The Big BirdsThe first two bird posts covered most of the small birds that we encountered. Of course, there are plenty of large birds in Tanzania too.
Disney and Hemingway spoiled the Tanzanian flamingos for me. I can't find a YouTube link to a huge flock of flamingos going airborne on a 1950s episode of Wide World of Disney for you, but we can go back to Green Hills of Africa for a word-picture:
... we could look down and see the plain, the heavy forest below the wall, and the long, dried-up edged shine of Lake Manyara rose-colored at one end with a half million tiny dots that were flamingoes.Of course, Hemingway wasn't taking pictures. He was hunting the nearby geese:
... That night after dinner we heard the flamingoes flighting in the dark. It was like the sound the wings of ducks make as they go over before it is light, but slower, with a steady beat, and multiplied a thousand times.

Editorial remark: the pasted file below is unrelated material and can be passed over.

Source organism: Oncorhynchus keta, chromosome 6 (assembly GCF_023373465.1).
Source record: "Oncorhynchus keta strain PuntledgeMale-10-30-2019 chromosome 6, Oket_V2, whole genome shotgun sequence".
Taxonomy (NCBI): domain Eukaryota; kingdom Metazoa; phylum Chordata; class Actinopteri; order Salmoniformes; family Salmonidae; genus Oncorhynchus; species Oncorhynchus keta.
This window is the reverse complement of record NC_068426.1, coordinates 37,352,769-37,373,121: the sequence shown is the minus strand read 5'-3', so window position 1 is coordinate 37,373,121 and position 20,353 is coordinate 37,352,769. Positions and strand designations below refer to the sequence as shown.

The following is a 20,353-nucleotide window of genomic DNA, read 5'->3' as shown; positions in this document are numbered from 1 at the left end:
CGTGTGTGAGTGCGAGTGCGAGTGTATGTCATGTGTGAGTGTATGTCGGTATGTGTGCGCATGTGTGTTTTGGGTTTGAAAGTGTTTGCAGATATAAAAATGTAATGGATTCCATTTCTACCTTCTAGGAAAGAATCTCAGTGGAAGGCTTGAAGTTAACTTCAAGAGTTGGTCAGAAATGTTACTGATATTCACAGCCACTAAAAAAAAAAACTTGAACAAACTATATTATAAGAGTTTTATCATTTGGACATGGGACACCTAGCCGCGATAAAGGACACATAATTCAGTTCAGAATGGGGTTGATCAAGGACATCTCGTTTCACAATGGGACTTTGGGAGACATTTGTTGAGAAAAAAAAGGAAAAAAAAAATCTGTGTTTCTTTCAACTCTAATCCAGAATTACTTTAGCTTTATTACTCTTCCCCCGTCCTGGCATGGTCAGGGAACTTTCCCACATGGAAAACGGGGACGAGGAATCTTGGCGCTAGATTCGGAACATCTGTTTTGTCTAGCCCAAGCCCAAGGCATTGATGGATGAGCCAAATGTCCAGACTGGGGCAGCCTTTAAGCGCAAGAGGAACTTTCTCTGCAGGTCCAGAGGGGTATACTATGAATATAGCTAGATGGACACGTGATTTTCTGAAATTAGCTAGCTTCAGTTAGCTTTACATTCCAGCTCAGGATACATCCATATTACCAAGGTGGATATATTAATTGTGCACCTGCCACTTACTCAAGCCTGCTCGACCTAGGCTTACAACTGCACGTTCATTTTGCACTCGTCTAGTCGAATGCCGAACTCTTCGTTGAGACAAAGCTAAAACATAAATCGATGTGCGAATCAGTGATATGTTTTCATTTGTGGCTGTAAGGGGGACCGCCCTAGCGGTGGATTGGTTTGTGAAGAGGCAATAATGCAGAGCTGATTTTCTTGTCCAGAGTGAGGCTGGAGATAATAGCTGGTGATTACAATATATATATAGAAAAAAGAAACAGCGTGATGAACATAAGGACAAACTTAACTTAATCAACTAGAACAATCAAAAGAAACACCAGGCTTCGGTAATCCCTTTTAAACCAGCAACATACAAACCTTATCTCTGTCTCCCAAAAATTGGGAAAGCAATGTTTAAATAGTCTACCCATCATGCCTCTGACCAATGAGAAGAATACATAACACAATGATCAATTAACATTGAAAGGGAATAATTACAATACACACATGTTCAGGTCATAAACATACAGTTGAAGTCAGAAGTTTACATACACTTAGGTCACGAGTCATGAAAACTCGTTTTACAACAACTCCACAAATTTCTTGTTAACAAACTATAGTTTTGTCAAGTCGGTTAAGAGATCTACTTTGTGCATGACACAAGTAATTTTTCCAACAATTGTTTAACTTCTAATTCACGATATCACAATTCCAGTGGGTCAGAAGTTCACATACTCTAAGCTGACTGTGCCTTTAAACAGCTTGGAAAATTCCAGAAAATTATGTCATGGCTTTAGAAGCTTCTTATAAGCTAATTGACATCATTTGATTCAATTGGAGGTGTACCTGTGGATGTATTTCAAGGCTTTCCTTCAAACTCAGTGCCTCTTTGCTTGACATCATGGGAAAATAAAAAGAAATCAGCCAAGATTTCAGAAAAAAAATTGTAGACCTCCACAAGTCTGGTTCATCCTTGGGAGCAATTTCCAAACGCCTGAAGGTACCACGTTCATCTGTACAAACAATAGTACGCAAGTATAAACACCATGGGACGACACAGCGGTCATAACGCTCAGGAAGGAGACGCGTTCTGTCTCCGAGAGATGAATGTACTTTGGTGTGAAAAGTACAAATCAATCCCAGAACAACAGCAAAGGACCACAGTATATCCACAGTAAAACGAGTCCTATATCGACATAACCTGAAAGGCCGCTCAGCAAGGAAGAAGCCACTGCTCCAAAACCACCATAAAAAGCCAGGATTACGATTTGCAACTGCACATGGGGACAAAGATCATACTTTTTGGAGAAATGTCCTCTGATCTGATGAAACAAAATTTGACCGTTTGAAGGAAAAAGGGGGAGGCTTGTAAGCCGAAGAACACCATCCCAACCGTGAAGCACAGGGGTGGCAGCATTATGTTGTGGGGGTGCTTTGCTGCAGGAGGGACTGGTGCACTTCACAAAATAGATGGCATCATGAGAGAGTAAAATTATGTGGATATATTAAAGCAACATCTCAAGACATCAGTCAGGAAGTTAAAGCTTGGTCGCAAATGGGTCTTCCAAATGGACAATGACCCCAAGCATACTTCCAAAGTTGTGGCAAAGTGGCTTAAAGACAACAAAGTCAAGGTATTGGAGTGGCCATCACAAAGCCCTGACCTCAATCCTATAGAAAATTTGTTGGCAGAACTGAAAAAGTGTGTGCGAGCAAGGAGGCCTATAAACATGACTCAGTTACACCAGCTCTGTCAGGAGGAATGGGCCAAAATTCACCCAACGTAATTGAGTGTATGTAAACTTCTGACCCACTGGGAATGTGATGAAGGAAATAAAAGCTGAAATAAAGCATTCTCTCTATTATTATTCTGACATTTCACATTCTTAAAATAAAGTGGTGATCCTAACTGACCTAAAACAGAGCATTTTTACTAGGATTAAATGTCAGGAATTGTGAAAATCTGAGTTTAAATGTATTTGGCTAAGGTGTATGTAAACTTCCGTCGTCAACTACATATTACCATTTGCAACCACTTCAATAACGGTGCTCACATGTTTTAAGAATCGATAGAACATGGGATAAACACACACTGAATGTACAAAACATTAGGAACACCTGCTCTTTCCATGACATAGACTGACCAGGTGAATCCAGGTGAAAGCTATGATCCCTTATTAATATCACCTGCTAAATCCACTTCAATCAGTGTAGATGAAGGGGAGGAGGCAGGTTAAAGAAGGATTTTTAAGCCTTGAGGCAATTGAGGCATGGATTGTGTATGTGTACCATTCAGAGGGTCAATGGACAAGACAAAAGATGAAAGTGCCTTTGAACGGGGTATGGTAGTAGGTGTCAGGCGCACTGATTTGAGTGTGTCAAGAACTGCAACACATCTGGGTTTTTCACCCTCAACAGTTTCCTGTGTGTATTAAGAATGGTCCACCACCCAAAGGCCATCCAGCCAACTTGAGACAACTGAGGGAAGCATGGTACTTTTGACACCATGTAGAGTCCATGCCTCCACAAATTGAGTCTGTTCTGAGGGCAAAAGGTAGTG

... at the shot you see the cloud of flamingoes rise in the sun, making the whole horizon of the lake pink. Then they settle. But after that each time after you shoot you turn and look out into the sun on the water and see that quick rise of the unbelievable cloud and then the slow settling.
Disney, by the way, is still filming and selling Flamingos.Hemingway, Ernest (2002-07-25). Green Hills of Africa (p. 124). Simon & Schuster, Inc.. Kindle Edition.
Our flamingos were a bit too sparse to turn the horizon pink, but still pretty. Timing your visit seems important to see the flamingos. (By the way, did you notice how the "e" has disappeared from the plural spelling since the 1930s?)
Some larger birds are out in the open and easy to identify like the Ostrich.
But others, like this owl, can be hard to spot. Our driver spotted this one and stopped. I don't think I ever did see it except in the photo.
This Black-breasted Snake Eagle was much more visible.
This appears to be a Kori Bustard. We heard some suggestions that it was a Secretary Bird but that doesn't seem right.
The Grey Crowned Crane is probably the prettiest of the large birds. They were especially plentiful on the floor of the Ngorongoro Crater.